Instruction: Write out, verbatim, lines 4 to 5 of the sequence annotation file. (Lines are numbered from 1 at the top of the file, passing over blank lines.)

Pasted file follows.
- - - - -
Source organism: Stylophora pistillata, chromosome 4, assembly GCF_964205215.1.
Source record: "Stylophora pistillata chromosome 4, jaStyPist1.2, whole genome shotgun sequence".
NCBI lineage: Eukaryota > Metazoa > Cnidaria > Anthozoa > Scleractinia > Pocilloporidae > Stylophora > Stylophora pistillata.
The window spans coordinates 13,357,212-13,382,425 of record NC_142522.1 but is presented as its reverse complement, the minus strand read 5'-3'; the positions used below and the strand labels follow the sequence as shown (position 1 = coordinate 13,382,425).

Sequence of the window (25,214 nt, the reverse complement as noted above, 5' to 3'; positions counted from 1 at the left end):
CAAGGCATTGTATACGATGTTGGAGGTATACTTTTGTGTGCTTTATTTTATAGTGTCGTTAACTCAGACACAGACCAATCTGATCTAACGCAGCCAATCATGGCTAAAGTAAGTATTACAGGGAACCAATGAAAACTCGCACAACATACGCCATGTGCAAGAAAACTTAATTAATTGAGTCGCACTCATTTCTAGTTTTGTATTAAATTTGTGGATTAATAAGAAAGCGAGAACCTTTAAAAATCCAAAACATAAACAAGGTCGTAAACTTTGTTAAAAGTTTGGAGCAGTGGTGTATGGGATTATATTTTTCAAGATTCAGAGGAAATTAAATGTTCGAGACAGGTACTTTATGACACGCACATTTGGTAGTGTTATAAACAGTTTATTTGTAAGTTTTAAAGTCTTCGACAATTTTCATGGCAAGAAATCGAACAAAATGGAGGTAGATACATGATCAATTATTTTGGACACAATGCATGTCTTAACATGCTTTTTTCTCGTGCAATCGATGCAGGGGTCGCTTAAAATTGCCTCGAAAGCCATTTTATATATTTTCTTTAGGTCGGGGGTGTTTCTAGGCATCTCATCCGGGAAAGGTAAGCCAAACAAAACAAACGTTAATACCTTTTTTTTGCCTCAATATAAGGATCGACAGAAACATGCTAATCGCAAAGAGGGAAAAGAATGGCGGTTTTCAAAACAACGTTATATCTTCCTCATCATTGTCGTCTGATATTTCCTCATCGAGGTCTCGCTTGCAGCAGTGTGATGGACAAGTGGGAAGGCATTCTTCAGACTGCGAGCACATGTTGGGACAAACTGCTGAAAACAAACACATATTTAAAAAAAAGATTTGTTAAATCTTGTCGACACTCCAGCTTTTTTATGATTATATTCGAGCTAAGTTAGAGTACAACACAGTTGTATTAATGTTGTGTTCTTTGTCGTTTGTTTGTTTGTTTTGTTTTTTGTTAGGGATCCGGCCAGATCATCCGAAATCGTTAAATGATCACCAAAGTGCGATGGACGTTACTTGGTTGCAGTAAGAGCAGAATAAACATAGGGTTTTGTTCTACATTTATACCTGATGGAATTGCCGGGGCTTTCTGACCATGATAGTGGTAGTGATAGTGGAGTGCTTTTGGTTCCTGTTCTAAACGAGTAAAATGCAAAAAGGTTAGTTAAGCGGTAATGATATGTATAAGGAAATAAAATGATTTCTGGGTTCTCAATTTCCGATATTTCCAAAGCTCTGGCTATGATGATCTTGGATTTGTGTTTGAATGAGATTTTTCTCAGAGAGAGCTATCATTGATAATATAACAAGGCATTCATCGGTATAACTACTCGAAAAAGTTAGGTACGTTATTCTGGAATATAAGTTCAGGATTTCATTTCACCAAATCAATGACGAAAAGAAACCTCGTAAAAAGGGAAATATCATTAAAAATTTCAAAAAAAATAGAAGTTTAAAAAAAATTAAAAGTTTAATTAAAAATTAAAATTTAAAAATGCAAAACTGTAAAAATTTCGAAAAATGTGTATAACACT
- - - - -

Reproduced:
The window spans coordinates 13,357,212-13,382,425 of record NC_142522.1 but is presented as its reverse complement, the minus strand read 5'-3'; the positions used below and the strand labels follow the sequence as shown (position 1 = coordinate 13,382,425).

Sequence of the window (25,214 nt, the reverse complement as noted above, 5' to 3'; positions counted from 1 at the left end):